version: "0.0.1"
author: Fletcher Haynes <>
about: Interpreter for the Iridium language
        help: Path to the .iasm or .ir file to run
        required: false
        index: 1
But clap allows for two other methods: code and macro. Feel free to customize if you want.


I’ve left my Makefile in the repo, so you can use it to help install the binaries in /usr/local/bin/ if you want.

EPIE Header

Since we have some words left in this part, let’s teach our assembler how to write out the PIE header. Let’s add some needed constants to the top of src/assembler/

const PIE_HEADER_PREFIX: [u8; 4] = [45, 50, 49, 45];
const PIE_HEADER_LENGTH: usize = 64;

In the impl for Assembler, add this function:

fn write_pie_header(&self) -> Vec<u8> {
    let mut header = vec![];
    for byte in PIE_HEADER_PREFIX.into_iter() {
    while header.len() <= PIE_HEADER_LENGTH {
        header.push(0 as u8);

This will write out our header, which right now is 4 bytes and 60 0s. Its important to pad the header so that we can use those bytes later if needed. The last function in the Assembler impl we need to tweak is assemble, so that it actually uses the header generator:

// Don't forget to add this at the top of the file too
use assembler::PIE_HEADER_PREFIX;

pub fn assemble(&mut self, raw: &str) -> Option<Vec<u8>> {
    match program(CompleteStr(raw)) {
        Ok((_remainder, program)) => {
            // First get the header so we can smush it into the bytecode letter
            let mut assembled_program = self.write_pie_header();
            let mut body = self.process_second_phase(&program);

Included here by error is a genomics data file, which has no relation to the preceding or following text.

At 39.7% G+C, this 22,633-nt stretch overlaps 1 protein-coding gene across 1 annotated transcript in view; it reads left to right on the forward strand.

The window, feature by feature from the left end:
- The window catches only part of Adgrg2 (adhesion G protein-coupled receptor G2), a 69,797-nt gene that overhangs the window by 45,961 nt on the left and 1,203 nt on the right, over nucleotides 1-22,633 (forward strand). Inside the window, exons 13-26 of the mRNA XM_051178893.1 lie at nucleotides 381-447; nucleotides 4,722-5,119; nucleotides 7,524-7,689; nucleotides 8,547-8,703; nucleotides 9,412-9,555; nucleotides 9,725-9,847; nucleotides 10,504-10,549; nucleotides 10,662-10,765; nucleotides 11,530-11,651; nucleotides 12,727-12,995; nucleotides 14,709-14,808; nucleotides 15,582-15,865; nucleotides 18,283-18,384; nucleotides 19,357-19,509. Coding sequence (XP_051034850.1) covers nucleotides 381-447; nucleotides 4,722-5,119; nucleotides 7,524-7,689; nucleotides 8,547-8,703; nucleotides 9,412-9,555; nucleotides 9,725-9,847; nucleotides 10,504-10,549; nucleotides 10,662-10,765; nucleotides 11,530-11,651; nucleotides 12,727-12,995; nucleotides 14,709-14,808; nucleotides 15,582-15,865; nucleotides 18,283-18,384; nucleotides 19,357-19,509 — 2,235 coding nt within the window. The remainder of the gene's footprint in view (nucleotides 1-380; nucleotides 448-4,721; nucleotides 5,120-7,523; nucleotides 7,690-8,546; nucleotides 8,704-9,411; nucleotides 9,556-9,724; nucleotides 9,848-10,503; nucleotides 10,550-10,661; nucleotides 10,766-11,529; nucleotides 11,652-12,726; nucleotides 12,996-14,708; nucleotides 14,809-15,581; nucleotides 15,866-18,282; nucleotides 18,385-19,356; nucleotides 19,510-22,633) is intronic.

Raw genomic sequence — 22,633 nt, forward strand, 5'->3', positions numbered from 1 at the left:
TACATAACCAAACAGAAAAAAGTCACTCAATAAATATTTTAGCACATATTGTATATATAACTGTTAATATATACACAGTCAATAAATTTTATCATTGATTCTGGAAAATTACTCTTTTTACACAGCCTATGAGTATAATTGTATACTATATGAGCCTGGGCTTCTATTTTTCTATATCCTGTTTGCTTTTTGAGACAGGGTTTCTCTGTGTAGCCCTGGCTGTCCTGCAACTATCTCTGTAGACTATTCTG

// Merge the header with the populated body vector
            assembled_program.append(&mut body);
        Err(e) => {
            println!("There was an error assembling the code: {:?}", e);

Now if you run cargo test, you’ll notice that test_bytes_assemble fails. This is because we have added 64 bytes. Change the 28 to a 92 in that test for now.

The VM

Of course, our VM doesn’t know yet to look for the header. We can add a verify_header function to it. In src/, add this to the impl of the VM:

/// Processes the header of bytecode the VM wants to execute
fn verify_header(&self) -> bool {
    if self.program[0..4] != PIE_HEADER_PREFIX {
        return false;

Last, we’ll set the VM’s Program Counter to 65, since we don’t yet have anything to do with the header.

Broken Tests

These changes will break any of the tests in that use as opposed to vm.run_once(). Why? Because now contains header validation, but run_once() doesn’t check the header.

I wrote a simple function in the test module to prepend the header:

fn prepend_header(mut b: Vec<u8>) -> Vec<u8> {
    let mut prepension = vec![];
    for byte in PIE_HEADER_PREFIX.into_iter() {
    while prepension.len() <= PIE_HEADER_LENGTH {
    prepension.append(&mut b);

Use it like this in a test:

fn test_mul_opcode() {
    let mut test_vm = get_test_vm();
    test_vm.program = vec![3, 0, 1, 2];
    test_vm.program = prepend_header(test_vm.program);;
    assert_eq!(test_vm.registers[2], 50);


I think we’re ready for the two-pass workflow, so we’ll start on that next section!